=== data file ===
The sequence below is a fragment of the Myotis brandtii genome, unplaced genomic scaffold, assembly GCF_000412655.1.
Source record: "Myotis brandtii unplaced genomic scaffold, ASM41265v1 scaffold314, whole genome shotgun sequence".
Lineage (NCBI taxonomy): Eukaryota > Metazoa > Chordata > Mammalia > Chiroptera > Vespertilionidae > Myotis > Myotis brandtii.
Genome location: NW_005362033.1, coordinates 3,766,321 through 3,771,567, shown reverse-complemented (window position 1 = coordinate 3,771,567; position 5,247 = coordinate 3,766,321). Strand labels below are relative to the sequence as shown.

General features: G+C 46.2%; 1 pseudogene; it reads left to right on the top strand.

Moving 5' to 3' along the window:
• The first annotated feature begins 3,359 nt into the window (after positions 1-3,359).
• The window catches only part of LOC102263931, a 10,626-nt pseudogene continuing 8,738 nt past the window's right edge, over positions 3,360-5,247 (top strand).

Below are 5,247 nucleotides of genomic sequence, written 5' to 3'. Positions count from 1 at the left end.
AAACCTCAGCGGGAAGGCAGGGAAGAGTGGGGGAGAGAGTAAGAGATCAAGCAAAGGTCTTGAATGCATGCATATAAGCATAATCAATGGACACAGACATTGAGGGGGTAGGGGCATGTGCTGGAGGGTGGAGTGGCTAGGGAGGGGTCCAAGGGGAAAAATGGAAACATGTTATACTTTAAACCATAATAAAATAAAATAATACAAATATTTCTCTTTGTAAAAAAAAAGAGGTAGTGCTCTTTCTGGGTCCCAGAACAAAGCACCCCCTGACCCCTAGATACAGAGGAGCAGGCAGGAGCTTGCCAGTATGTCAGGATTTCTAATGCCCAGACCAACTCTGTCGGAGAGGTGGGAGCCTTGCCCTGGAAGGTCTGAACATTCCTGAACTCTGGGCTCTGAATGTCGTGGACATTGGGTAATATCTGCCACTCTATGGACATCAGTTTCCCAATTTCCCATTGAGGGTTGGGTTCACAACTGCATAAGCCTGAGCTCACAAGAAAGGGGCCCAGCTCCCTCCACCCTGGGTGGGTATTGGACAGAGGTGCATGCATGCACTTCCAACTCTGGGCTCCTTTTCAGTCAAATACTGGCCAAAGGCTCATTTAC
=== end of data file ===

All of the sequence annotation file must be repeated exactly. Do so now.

The sequence below is a fragment of the Myotis brandtii genome, unplaced genomic scaffold, assembly GCF_000412655.1.
Source record: "Myotis brandtii unplaced genomic scaffold, ASM41265v1 scaffold314, whole genome shotgun sequence".
Lineage (NCBI taxonomy): Eukaryota > Metazoa > Chordata > Mammalia > Chiroptera > Vespertilionidae > Myotis > Myotis brandtii.
Genome location: NW_005362033.1, coordinates 3,766,321 through 3,771,567, shown reverse-complemented (window position 1 = coordinate 3,771,567; position 5,247 = coordinate 3,766,321). Strand labels below are relative to the sequence as shown.

General features: G+C 46.2%; 1 pseudogene; it reads left to right on the top strand.

Moving 5' to 3' along the window:
• The first annotated feature begins 3,359 nt into the window (after positions 1-3,359).
• The window catches only part of LOC102263931, a 10,626-nt pseudogene continuing 8,738 nt past the window's right edge, over positions 3,360-5,247 (top strand).

Below are 5,247 nucleotides of genomic sequence, written 5' to 3'. Positions count from 1 at the left end.
AAACCTCAGCGGGAAGGCAGGGAAGAGTGGGGGAGAGAGTAAGAGATCAAGCAAAGGTCTTGAATGCATGCATATAAGCATAATCAATGGACACAGACATTGAGGGGGTAGGGGCATGTGCTGGAGGGTGGAGTGGCTAGGGAGGGGTCCAAGGGGAAAAATGGAAACATGTTATACTTTAAACCATAATAAAATAAAATAATACAAATATTTCTCTTTGTAAAAAAAAAGAGGTAGTGCTCTTTCTGGGTCCCAGAACAAAGCACCCCCTGACCCCTAGATACAGAGGAGCAGGCAGGAGCTTGCCAGTATGTCAGGATTTCTAATGCCCAGACCAACTCTGTCGGAGAGGTGGGAGCCTTGCCCTGGAAGGTCTGAACATTCCTGAACTCTGGGCTCTGAATGTCGTGGACATTGGGTAATATCTGCCACTCTATGGACATCAGTTTCCCAATTTCCCATTGAGGGTTGGGTTCACAACTGCATAAGCCTGAGCTCACAAGAAAGGGGCCCAGCTCCCTCCACCCTGGGTGGGTATTGGACAGAGGTGCATGCATGCACTTCCAACTCTGGGCTCCTTTTCAGTCAAATACTGGCCAAAGGCTCATTTAC